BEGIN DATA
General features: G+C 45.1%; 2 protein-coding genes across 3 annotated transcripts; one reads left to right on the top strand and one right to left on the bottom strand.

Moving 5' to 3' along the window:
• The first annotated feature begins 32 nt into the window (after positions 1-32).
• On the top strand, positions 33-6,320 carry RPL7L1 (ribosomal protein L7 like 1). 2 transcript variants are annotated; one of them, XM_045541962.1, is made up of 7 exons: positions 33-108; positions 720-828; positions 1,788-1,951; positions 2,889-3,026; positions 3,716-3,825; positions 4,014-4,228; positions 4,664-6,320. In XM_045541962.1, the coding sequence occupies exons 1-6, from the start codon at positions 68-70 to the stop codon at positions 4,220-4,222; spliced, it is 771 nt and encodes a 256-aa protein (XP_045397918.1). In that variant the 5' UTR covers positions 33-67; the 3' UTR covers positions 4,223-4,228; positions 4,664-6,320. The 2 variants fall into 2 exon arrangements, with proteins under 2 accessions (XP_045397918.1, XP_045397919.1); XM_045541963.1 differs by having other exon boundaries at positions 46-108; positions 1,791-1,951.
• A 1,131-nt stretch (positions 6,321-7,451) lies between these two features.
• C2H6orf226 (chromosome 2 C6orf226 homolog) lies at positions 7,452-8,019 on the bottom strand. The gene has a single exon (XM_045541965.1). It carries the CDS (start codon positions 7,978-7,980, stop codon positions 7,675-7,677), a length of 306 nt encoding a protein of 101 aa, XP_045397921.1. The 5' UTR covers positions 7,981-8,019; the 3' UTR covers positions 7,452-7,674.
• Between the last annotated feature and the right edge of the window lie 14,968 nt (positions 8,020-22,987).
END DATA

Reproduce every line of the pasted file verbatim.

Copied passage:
General features: G+C 45.1%; 2 protein-coding genes across 3 annotated transcripts; one reads left to right on the top strand and one right to left on the bottom strand.

Moving 5' to 3' along the window:
• The first annotated feature begins 32 nt into the window (after positions 1-32).
• On the top strand, positions 33-6,320 carry RPL7L1 (ribosomal protein L7 like 1). 2 transcript variants are annotated; one of them, XM_045541962.1, is made up of 7 exons: positions 33-108; positions 720-828; positions 1,788-1,951; positions 2,889-3,026; positions 3,716-3,825; positions 4,014-4,228; positions 4,664-6,320. In XM_045541962.1, the coding sequence occupies exons 1-6, from the start codon at positions 68-70 to the stop codon at positions 4,220-4,222; spliced, it is 771 nt and encodes a 256-aa protein (XP_045397918.1). In that variant the 5' UTR covers positions 33-67; the 3' UTR covers positions 4,223-4,228; positions 4,664-6,320. The 2 variants fall into 2 exon arrangements, with proteins under 2 accessions (XP_045397918.1, XP_045397919.1); XM_045541963.1 differs by having other exon boundaries at positions 46-108; positions 1,791-1,951.
• A 1,131-nt stretch (positions 6,321-7,451) lies between these two features.
• C2H6orf226 (chromosome 2 C6orf226 homolog) lies at positions 7,452-8,019 on the bottom strand. The gene has a single exon (XM_045541965.1). It carries the CDS (start codon positions 7,978-7,980, stop codon positions 7,675-7,677), a length of 306 nt encoding a protein of 101 aa, XP_045397921.1. The 5' UTR covers positions 7,981-8,019; the 3' UTR covers positions 7,452-7,674.
• Between the last annotated feature and the right edge of the window lie 14,968 nt (positions 8,020-22,987).